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In the field of water governance, numerous studies have debated the social impacts of hydraulic infrastructure development, especially the changes of resettlers’ livelihoods due to dam resettlement. Yet, there remains a need to critically analyse how the multiple policies of national and sub-national governments and their unequal power relations in resettlement processes significantly shape resettlers’ livelihoods, and outcomes of vulnerability or precarity. This thesis analyses livelihood changes of dam resettlers, through a lens of ‘old’ and ‘new’ poverty, drawing on two ethnic minority villages in Laos resettled under the two study hydropower projects that use different (and understudied) investor arrangements—a State-owned Enterprise model and a regional Independent Power Producer model. The thesis takes political ecology as a broad theoretical framework, and mobilises three specific concepts: powersheds, scales of governance, and livelihoods. The analysis extends existing scholarly literature on dams, towards an understanding of what Souksakoun calls “multi-purpose resettlement.” Souksakoun develops a multi-scaled analytical and relational approach, to hierarchically trace how Mekong regional power sector trends interact with Lao national hydropower development discourses and regulatory institutions, critically shaping local resettlement process and outcomes.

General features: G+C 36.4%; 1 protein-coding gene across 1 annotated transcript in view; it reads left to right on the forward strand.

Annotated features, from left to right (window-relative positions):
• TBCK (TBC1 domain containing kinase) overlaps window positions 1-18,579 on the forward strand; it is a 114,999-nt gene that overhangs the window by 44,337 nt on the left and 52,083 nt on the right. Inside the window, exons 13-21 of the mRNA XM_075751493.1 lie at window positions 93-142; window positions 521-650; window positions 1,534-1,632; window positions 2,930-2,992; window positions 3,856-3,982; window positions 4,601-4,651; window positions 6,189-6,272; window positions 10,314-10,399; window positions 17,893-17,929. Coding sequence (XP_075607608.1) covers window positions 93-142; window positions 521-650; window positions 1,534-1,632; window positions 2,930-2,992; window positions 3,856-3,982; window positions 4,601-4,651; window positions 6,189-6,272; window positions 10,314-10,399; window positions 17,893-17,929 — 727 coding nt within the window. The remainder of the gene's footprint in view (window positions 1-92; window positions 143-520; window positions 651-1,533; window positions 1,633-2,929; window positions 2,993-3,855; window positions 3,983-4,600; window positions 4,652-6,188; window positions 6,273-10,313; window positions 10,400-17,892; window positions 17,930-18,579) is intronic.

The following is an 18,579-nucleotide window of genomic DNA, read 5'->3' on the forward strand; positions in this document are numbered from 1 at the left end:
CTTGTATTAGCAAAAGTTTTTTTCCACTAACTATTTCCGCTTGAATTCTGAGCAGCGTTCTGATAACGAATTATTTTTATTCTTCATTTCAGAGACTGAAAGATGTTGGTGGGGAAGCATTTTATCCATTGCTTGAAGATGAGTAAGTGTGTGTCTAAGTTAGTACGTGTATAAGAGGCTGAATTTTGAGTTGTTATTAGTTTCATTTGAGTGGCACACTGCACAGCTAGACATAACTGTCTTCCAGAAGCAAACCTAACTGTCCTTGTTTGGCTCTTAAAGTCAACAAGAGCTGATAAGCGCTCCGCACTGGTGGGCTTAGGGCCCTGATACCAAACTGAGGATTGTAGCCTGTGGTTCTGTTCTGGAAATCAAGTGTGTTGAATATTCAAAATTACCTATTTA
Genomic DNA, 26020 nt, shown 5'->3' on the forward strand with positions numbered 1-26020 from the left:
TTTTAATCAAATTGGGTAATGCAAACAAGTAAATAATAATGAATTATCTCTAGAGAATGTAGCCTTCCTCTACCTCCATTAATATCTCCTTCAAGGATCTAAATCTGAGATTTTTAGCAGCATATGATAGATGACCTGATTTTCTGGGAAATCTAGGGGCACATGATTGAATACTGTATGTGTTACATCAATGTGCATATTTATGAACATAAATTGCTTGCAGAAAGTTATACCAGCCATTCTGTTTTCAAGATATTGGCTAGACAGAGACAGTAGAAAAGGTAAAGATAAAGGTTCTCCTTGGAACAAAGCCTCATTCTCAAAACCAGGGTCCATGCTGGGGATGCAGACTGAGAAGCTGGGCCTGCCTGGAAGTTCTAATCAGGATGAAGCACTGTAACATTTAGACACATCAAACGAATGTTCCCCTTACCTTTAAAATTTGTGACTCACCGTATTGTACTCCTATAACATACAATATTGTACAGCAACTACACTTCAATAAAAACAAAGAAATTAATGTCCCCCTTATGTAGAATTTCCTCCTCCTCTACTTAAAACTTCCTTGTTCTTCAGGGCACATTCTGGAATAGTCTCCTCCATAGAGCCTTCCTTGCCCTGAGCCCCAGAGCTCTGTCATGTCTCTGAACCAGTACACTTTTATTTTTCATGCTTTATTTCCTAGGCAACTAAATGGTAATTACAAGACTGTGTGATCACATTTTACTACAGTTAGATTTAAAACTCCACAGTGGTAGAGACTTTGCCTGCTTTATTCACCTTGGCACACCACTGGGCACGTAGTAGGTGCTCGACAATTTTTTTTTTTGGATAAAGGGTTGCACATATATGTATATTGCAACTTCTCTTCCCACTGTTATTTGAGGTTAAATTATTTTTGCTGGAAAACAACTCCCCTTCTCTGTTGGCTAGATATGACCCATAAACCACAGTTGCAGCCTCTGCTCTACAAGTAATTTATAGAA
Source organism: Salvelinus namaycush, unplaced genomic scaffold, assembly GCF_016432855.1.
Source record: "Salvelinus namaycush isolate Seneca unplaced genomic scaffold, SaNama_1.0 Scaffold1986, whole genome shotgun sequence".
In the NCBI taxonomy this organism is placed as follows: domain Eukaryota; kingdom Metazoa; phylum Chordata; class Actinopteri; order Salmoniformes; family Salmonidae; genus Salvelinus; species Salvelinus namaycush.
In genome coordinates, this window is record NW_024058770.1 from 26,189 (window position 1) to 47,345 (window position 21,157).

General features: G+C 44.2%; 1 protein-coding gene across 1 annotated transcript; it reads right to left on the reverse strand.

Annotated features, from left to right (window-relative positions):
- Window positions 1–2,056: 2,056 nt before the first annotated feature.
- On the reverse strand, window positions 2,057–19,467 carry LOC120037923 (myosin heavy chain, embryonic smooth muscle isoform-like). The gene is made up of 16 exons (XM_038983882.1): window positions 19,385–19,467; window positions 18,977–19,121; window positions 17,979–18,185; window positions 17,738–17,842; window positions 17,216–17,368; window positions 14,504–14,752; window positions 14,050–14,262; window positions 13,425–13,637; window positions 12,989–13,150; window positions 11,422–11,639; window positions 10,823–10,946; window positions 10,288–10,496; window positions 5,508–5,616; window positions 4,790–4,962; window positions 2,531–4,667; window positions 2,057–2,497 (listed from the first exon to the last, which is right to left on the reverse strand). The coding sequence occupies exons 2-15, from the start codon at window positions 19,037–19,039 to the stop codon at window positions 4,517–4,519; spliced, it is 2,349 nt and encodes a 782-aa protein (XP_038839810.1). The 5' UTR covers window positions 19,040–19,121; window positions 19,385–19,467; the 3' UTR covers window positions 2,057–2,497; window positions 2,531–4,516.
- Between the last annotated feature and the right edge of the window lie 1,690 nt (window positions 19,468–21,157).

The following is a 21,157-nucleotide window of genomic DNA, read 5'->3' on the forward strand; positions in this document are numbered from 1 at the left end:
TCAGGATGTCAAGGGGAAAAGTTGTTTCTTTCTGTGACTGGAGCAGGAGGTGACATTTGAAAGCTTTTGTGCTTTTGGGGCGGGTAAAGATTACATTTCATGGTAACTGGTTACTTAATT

Using a mixed methods approach, this thesis analyses a series of structural regulatory and institutional disconnects that bedevil sustainable hydropower governance in Laos, both across and within key state agencies. At the local scale, Souksakoun examines the multiple political, social, and environmental objectives that are mobilised in state-led hydropower resettlement. 75% and 45% of surveyed village households under the “State Owned Enterprise” and “Independent Power Producer” models respectively, identified significant difficulties with regaining their pre-resettlement livelihood standards. This thesis argues that dam resettlement in Laos can be a driver of new forms of vulnerability and precarity for affected communities, due primarily to undercompensated or uncompensated changes in access to agricultural land and natural resources.
Kanya Souksakoun is a PhD candidate at the Crawford School of Public Policy, The Australian National University. His doctoral project investigates the political economy of Mekong regional energy‐scapes and social sustainability on hydropower in Laos. He has 10 years of professional experience as a leading practitioner of environmental and social impact assessment and safeguard monitoring for numerous hydropower projects in Laos. Kanya is a faculty member in the field of water resources governance at the National University of Laos. With Keith Barney, he is co-author of “Credit Crunch: Chinese Infrastructure Lending and Lao Sovereign Debt” published in 2021 in Asia & the Pacific Policy Studies journal.
This seminar will be a hybrid event held at the Acton Theatre (Crawford School of Public Policy, ANU), and online via Zoom. Zoom details will be provided upon registration to this event.